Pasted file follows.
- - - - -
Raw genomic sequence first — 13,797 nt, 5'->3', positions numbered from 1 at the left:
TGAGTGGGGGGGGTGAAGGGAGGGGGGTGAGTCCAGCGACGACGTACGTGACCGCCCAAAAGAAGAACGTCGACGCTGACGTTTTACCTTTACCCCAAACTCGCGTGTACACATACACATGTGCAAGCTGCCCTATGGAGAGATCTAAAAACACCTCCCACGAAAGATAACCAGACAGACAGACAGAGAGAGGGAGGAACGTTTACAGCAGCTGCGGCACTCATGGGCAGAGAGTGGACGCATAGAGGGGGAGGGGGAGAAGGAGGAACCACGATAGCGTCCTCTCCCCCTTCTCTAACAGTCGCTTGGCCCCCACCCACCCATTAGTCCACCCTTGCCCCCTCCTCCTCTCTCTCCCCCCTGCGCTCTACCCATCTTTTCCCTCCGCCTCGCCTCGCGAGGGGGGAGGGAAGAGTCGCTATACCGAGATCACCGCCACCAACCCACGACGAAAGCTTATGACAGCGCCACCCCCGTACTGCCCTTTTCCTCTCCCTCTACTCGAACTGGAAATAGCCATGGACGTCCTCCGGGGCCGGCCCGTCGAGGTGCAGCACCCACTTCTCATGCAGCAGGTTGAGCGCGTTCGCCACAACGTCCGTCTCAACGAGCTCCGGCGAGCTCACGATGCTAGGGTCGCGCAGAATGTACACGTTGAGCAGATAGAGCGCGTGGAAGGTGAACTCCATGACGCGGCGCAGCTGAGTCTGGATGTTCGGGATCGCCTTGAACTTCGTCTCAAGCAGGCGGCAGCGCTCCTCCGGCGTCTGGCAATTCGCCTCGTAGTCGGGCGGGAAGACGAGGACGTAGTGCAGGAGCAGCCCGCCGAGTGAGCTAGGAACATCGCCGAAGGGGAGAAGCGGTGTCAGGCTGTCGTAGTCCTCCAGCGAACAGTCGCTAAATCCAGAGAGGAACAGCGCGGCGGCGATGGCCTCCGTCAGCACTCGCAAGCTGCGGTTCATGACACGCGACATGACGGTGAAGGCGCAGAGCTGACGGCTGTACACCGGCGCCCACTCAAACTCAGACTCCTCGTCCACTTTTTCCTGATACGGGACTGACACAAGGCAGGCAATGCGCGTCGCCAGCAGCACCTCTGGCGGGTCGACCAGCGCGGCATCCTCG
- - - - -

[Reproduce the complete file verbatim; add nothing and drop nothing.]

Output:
Raw genomic sequence first — 13,797 nt, 5'->3', positions numbered from 1 at the left:
TGAGTGGGGGGGGTGAAGGGAGGGGGGTGAGTCCAGCGACGACGTACGTGACCGCCCAAAAGAAGAACGTCGACGCTGACGTTTTACCTTTACCCCAAACTCGCGTGTACACATACACATGTGCAAGCTGCCCTATGGAGAGATCTAAAAACACCTCCCACGAAAGATAACCAGACAGACAGACAGAGAGAGGGAGGAACGTTTACAGCAGCTGCGGCACTCATGGGCAGAGAGTGGACGCATAGAGGGGGAGGGGGAGAAGGAGGAACCACGATAGCGTCCTCTCCCCCTTCTCTAACAGTCGCTTGGCCCCCACCCACCCATTAGTCCACCCTTGCCCCCTCCTCCTCTCTCTCCCCCCTGCGCTCTACCCATCTTTTCCCTCCGCCTCGCCTCGCGAGGGGGGAGGGAAGAGTCGCTATACCGAGATCACCGCCACCAACCCACGACGAAAGCTTATGACAGCGCCACCCCCGTACTGCCCTTTTCCTCTCCCTCTACTCGAACTGGAAATAGCCATGGACGTCCTCCGGGGCCGGCCCGTCGAGGTGCAGCACCCACTTCTCATGCAGCAGGTTGAGCGCGTTCGCCACAACGTCCGTCTCAACGAGCTCCGGCGAGCTCACGATGCTAGGGTCGCGCAGAATGTACACGTTGAGCAGATAGAGCGCGTGGAAGGTGAACTCCATGACGCGGCGCAGCTGAGTCTGGATGTTCGGGATCGCCTTGAACTTCGTCTCAAGCAGGCGGCAGCGCTCCTCCGGCGTCTGGCAATTCGCCTCGTAGTCGGGCGGGAAGACGAGGACGTAGTGCAGGAGCAGCCCGCCGAGTGAGCTAGGAACATCGCCGAAGGGGAGAAGCGGTGTCAGGCTGTCGTAGTCCTCCAGCGAACAGTCGCTAAATCCAGAGAGGAACAGCGCGGCGGCGATGGCCTCCGTCAGCACTCGCAAGCTGCGGTTCATGACACGCGACATGACGGTGAAGGCGCAGAGCTGACGGCTGTACACCGGCGCCCACTCAAACTCAGACTCCTCGTCCACTTTTTCCTGATACGGGACTGACACAAGGCAGGCAATGCGCGTCGCCAGCAGCACCTCTGGCGGGTCGACCAGCGCGGCATCCTCG